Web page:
While Russian President Vladimir Putin brazenly violates international law on the Ukrainian front, his lobbyists in Western capitals operate in covert ways that allow for plausible deniability, notes Sergei Guriev, Provost and Professor of Economics at Sciences Po. As I show in my recent book Spin Dictators, co-authored with Daniel Treisman, this is how the majority of nondemocratic regimes now function, he writes for Project Syndicate:
- The first step toward meeting the threat on the Western front is to acknowledge the problem. Until recently, Western politicians who supported and carried water for Putin paid no reputational cost whatsoever. And though most now feel obliged to say that they oppose the war, they continue to argue that sanctions should be removed. These politicians’ links to autocratic regimes should be investigated. If they are found to have broken the law, they should be punished; and if they are acting on autocrats’ behalf but operating in a grey area, they should be shamed, and new laws should be written to close off those channels of influence.
- Second, the West should reduce its dependence on trade with autocracies. Fortunately, this has already begun with the push toward “friend-shoring,” a concept that is more economically sound than its critics allow, considering that the costs of war can easily outweigh the marginal gains from trade with autocracies.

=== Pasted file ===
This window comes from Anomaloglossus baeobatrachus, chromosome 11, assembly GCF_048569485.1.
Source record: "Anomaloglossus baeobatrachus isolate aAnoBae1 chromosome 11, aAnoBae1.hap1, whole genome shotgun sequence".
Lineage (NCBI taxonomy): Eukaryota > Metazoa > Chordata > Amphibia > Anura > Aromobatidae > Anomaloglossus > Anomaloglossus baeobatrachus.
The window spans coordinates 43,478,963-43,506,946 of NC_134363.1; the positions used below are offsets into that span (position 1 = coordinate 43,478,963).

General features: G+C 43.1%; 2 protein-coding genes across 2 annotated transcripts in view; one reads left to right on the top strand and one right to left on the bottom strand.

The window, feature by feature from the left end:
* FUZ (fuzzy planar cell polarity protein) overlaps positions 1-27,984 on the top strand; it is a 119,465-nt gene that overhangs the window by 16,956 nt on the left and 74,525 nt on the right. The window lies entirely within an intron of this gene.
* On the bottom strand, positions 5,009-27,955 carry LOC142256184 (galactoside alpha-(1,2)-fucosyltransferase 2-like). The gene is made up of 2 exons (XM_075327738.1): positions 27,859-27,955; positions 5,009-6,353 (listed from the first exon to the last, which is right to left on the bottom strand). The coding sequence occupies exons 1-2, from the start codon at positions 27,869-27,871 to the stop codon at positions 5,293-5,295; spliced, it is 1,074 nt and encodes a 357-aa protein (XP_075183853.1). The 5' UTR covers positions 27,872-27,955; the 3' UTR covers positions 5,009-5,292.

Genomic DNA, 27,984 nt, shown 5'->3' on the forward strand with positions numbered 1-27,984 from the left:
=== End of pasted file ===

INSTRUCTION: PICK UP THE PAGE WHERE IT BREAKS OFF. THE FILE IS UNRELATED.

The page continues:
- Finally, the West should pay more attention to autocrats’ penetration of international organizations. One need not look far to see why this is a problem. Since 2021, Interpol has been run by an Emirati general who has been credibly accused of committing torture. And just this year, Hungary’s membership in the European Union significantly delayed the EU’s embargo on Russian oil, and Turkey’s membership in NATO threatened to derail membership bids by Finland and Sweden.
Authoritarians don’t fear the West as much as losing control of their own people, argues former National Security Adviser H. R. McMaster (above).
Instead of retrenchment, policymakers should adopt what the historian Zachary Shore calls “strategic empathy”: an understanding of the ideology, emotions, and aspirations that drive and constrain other actors, he contends.
Strategic empathy might help at least some advocates of retrenchment qualify their adamant opposition to democracy promotion and human rights advocacy abroad and allow them to accept that the United States cannot determine, but can influence, the evolution of a world in which free and open societies flourish.